Occupy Frederick wants to highlight homelessness & the impact of foreclosures on families.
"Occupy Frederick" has set up a tent city along Carroll Creek. About nine tents were erected on Sunday along South Market Street next to the Subway. Organizers says the purpose is two-fold. "One is to draw attention to the situation of the homeless in Frederick County. But also to raise awareness about home foreclosures in Frederick County," says Rob, who was at the site on Monday morning.
He also says "Occupy Frederick" is ready to help anyone whose in danger of losing their homes to foreclosure, even taking on the banks. "If they're willing to allow us to, we'd like to help occupy their homes. To continue to occupy their homes with them until the banks are willing to renegotiate the loan, and allow them to stay under their own roof," he says.
Organizers say with an increasing number of homeless people, foreclosures are going up. Citing realtytrac, they say there were 3,000 foreclosure sales over the past nine months, 5,000 vacant homes and 300 bank-owned homes. They say those bank-owned homes are in large part held by Wells Fargo and Bank of America. "This is not simply a housing crisis; it is a political and economic crisis that has placed filling the pockets of developers and bankers over the welfare of people in our community," organizers say in a statement.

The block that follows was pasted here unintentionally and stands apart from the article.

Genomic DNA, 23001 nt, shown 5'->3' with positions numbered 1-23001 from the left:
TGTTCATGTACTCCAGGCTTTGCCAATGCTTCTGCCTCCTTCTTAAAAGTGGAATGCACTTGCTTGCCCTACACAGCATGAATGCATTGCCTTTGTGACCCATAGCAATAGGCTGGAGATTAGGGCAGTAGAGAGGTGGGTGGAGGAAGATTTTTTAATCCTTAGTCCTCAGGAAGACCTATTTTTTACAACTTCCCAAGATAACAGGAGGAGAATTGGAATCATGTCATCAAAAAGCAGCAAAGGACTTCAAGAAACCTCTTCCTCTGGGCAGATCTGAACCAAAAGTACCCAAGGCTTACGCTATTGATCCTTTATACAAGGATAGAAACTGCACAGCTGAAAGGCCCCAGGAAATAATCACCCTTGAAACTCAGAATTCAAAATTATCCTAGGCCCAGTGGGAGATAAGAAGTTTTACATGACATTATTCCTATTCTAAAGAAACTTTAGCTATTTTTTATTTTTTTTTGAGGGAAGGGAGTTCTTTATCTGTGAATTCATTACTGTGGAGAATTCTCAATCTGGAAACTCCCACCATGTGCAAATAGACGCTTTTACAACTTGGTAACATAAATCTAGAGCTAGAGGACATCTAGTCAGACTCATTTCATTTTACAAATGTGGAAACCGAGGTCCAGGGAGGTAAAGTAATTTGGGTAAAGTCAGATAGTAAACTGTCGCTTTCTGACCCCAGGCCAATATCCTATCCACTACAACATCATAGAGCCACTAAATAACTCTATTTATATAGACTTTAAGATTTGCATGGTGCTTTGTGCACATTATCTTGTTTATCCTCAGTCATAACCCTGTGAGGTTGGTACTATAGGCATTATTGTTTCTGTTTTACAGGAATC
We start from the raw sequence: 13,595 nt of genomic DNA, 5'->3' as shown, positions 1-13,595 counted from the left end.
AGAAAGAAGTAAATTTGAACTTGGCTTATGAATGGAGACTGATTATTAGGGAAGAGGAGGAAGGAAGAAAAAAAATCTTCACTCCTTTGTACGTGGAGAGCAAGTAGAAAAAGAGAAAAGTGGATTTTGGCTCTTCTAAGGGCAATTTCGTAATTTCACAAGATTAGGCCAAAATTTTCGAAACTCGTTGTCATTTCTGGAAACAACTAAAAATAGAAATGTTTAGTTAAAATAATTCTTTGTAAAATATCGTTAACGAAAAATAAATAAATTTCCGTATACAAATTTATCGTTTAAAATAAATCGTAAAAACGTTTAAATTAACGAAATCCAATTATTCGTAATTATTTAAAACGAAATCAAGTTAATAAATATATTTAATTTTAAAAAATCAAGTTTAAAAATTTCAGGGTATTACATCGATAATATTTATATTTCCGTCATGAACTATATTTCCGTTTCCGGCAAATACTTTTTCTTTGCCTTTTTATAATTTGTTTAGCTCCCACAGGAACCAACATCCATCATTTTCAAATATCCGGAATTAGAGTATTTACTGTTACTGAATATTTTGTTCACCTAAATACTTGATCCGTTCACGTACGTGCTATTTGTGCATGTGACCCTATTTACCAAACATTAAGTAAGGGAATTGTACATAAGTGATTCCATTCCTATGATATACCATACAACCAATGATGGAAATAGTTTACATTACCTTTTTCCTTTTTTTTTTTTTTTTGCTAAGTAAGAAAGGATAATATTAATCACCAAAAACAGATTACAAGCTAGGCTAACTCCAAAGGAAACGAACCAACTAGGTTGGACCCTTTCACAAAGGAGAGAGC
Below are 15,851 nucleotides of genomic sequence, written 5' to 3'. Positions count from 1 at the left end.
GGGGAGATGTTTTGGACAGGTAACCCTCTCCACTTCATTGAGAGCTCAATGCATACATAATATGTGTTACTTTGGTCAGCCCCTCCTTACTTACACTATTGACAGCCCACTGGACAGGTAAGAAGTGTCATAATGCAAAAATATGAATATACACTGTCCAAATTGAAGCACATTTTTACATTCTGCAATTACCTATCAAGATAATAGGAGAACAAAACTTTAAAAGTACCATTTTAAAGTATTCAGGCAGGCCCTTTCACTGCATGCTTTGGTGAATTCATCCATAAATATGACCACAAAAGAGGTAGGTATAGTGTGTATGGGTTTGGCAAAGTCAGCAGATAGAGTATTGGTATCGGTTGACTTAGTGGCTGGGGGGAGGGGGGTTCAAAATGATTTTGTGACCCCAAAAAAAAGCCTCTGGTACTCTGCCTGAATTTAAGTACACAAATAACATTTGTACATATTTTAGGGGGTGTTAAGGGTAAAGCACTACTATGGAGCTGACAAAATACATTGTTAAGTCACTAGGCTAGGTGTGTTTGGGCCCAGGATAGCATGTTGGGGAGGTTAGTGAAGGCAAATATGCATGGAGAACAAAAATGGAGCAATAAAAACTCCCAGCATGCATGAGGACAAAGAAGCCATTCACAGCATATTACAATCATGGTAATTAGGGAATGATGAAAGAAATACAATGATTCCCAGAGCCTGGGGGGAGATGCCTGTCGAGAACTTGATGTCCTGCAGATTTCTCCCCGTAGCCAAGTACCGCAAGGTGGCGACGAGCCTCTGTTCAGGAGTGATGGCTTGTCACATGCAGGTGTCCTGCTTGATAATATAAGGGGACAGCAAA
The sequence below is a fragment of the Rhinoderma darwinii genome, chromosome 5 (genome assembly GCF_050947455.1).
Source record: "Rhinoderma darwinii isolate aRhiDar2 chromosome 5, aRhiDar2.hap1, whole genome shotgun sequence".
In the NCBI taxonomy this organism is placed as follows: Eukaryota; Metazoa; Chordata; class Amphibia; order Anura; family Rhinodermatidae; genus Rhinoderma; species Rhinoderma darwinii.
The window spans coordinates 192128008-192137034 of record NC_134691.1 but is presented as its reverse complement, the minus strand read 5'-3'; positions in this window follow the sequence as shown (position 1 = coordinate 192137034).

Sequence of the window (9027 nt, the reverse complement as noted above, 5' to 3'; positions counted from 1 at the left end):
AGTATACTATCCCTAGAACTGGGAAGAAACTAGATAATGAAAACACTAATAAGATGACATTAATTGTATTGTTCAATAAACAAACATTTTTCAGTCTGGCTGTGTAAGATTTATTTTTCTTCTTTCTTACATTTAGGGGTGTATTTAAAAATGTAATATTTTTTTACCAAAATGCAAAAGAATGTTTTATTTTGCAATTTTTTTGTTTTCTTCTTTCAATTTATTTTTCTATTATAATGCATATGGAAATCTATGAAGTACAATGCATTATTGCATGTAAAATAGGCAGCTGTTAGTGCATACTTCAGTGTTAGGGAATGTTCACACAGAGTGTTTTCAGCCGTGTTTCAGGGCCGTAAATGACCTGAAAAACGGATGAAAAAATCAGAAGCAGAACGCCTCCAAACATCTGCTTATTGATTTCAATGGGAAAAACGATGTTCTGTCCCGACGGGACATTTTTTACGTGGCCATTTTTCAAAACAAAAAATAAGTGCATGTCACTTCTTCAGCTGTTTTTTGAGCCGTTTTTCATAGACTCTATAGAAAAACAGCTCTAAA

Another participant, Alexis, says another reason for the tent city is to highlight a free workshop for anyone facing foreclosure. It will take place at the Hillcrest Community Center on Saturday, February 4th from 9:00 AM until 7:00 PM. "Basically, there's going to speakers and legal experts and we're going to try to reach out to people who are having their houses foreclosed on," she says.
Some of the participants in this tent city have been spending the night outside in the tents, but Alexis says she doesn't mind. "It isn't too bad as long as you keep yourself warm," she says.
"People have been asking us over and over 'Oh My God, how are you doing this.' It's so cold out,'" says Andrew, another participant. "The reality is that there are hundreds of people who sleep out in this weather every night, and they don't have tents and warm clothes like we do."
Participants say so far, the reaction from the public has been favorable, says Rob. "Mostly people are interested in what we're doing, and why we're doing it," he says. They've even donated some soup and hot chocolate, and a trash container.
But there has been some heckling. "A lot of people have been yelling things at us from the bars across the street 'get a job!' Well, we all have jobs," says John another participant.
The tent city is expected to be up for about a week, organizers say. Police have told them they can stay if they obey the rules, and clean up after themselves.